Materials and methods

Selection of Listeria monocytogenes isolates in this study and public genomes for comparison

A total of 322 foodborne L. monocytogenes isolates from 12 provinces and one municipality in China between 2000 and 2018 were chosen in this study. These strains were isolated from four types of food including raw meat (n = 107), raw poultry (n = 81), ready-to-eat (RTE) food (n = 44), and aquatic products (n = 31). There were also 59 isolates recorded as unknown food sources. Details of each isolate were listed in Supplementary Table S1.

To examine the relationship between the isolates of the prevalent subtypes (ST9, ST8, ST121, and ST87) in China and the isolates from other countries, a total of 310 genomes available from GenBank were selected for comparative analysis. These genomes included 79 isolates from China and 231 isolates from 17 other countries, and the detailed information was listed in Supplementary Table S2.

DNA extraction and whole-genome sequencing

All L. monocytogenes isolates were streaked on Brain Heart Infusion agar plates and incubated at 37°C for 18 h. Genomic DNA was extracted using Wizard® Genomic DNA Purification Kit (Promega, United States) according to the instructions of the manufacturer for Gram-positive bacteria. DNA quality and concentration were determined using NanoDrop Spectrophotometer (Thermo Scientific, United States). WGS was performed on Illumina HiSeq X PE150 platform by Novegene (Beijing, China), with a coverage rate of more than 100-fold. Low-quality reads, ambiguous sequences and adapter sequences were filtered using FastQC. Then, SOAP de novo v2.04 was used to assemble genome sequence. Whole genome annotation was performed using Prokka pipeline v1.14.6.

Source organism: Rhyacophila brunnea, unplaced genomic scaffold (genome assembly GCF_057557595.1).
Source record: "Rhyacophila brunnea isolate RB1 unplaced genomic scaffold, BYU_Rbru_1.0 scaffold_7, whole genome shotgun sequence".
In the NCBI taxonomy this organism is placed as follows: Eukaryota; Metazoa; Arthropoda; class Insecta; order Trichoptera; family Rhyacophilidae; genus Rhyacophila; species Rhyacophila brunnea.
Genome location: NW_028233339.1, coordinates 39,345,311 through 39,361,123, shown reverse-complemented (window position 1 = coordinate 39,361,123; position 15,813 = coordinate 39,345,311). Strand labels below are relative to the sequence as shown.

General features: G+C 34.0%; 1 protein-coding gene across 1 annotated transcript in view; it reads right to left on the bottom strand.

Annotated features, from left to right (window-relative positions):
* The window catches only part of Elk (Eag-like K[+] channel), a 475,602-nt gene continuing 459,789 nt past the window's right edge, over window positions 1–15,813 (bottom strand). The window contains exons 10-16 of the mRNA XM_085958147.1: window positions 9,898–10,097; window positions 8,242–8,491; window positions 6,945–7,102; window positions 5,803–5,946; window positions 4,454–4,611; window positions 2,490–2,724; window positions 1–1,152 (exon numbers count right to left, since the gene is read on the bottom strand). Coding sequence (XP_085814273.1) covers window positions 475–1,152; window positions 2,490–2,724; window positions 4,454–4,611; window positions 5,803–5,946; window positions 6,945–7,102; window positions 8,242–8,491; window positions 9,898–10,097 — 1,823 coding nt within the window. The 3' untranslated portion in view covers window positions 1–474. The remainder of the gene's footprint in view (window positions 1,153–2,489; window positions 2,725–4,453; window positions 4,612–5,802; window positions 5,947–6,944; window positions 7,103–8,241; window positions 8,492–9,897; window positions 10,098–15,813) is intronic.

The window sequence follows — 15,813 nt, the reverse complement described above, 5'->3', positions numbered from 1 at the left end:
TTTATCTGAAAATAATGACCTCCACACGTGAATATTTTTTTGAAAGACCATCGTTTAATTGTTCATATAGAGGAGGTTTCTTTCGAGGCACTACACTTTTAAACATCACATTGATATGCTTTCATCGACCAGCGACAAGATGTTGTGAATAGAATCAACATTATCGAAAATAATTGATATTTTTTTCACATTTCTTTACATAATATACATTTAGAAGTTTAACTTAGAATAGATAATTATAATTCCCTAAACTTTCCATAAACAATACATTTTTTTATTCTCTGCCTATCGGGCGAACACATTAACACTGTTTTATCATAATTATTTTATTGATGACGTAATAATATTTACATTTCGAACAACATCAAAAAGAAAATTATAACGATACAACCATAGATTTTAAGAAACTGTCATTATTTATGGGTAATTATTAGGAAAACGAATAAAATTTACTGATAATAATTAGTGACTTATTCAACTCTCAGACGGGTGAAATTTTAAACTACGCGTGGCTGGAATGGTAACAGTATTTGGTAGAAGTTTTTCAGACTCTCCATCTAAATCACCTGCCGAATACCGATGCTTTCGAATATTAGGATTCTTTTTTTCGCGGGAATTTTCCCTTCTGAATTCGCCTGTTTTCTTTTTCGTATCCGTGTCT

In silico subtyping and phylogenetic analysis

Serogroup identification and MLST analysis were performed in silico on BIGSdb-Lm platform.1 Snippy pipeline v4.6.0 was used to generate core genome SNPs by mapping genome sequences with the reference genome sequence EGD-e (NZ_CP023861.1). The recombination was removed by Gubbins pipeline, whole-genome phylogeny of strains was inferred by FastTree. Then the core-SNPs phylogenetic tree was visualized and edited by online software iTol2 and Phandango3 (Hadfield et al., 2018; Letunic and Bork, 2021). Roary v3.13.0 was used to define the pan genome of strains using the outputs of Prokka annotation. Pan-genome were classified according to the principles of previously reported (Page et al., 2015). The phylogenetic tree for pan-genome was visualized using online software Phandango.

Identification of genes for stress resistance, virulence factors and antibiotic resistance

According to BIGSdb-Lm database, BLASTN algorithm was used to detect genes encoding stress resistance, virulence factors and antibiotic resistance, with the minimum of 80% coverage and 80% identity (Camargo et al., 2019).


Characteristics of whole genome sequencing

The high-quality reads of each isolate with an average coverage above 100X were assembled to draft genome sequences. The genome assemblies contained seven to 48 scaffolds with the sizes ranging from 2.8 Mbp to 3.2 Mbp and the GC content about 37.87%. There were 2,748 to 3,243 protein-coding sequences predicted and annotated in the genomes in this study (Supplementary Table S3).

Serogroup identification and MLST in silico